While he exclaimed that “all that is loathsome, drooping, and decayed is here,” Dickens didn’t shy away from Five Points. No, instead he found his way to Almack’s Dance Hall, where Irish and African Americans congregated to drink, socialize and exchange cultural dances. “Our leader has his hand upon the latch of ‘Almack’s,’ and calls to us from the bottom of the steps; for the assembly-room of the Five Point fashionables is approached by a descent. Shall we go in? It is but a moment. Heyday! the landlady of Almack’s thrives!” (American Notes)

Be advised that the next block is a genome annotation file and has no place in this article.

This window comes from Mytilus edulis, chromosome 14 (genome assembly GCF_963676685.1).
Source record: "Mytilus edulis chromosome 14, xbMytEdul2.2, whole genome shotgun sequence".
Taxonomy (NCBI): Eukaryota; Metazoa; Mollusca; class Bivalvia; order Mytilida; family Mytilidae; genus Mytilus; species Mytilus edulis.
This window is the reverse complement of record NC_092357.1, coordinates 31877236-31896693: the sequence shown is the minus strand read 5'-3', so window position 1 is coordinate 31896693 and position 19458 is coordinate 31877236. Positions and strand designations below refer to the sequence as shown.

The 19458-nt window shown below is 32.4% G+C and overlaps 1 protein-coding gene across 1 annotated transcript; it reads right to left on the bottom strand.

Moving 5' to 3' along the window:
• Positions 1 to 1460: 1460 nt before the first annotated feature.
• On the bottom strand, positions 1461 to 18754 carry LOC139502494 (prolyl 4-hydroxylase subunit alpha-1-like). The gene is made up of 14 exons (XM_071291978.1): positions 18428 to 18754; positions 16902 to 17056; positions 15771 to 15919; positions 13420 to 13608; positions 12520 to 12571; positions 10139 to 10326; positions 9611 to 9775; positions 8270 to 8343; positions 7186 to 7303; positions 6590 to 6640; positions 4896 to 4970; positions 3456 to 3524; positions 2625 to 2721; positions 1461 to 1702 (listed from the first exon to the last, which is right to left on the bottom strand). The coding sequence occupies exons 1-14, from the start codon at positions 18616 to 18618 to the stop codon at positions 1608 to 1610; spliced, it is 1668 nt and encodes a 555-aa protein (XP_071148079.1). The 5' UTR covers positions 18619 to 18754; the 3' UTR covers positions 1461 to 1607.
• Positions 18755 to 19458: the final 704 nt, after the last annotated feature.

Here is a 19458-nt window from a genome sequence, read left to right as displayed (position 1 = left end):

One of Almack’s greatest patrons was Master Juba, which was the stage name of Henry Lane who was born in Rhode Island in 1825. He moved to Five Points in his teens, and began competing against Irish-born dancers, eventually moving on to minstrel shows and, later, touring Great Britain. Lane’s style blended African steps with Irish jig moves, and when Dickens saw him perform, he was bowled over. “Five or six couple come upon the floor,” he writes, marshalled by Lane, “who is the wit of the assembly, and the greatest dancer known.” When describing the scene, Dicken’s prose become clipped and rhythmic, mirroring the dance itself: “Single shuffle, double shuffle, cut and cross-cut; snapping his fingers…dancing with two left legs, two right legs, two wooden legs, two wire legs, two spring legs - all sorts of legs and no legs - what is this to him?" And in a dramatic flourish, the author recounts Lane finishing his performance by “leaping gloriously on the bar-counter, and calling for something to drink" (American Notes).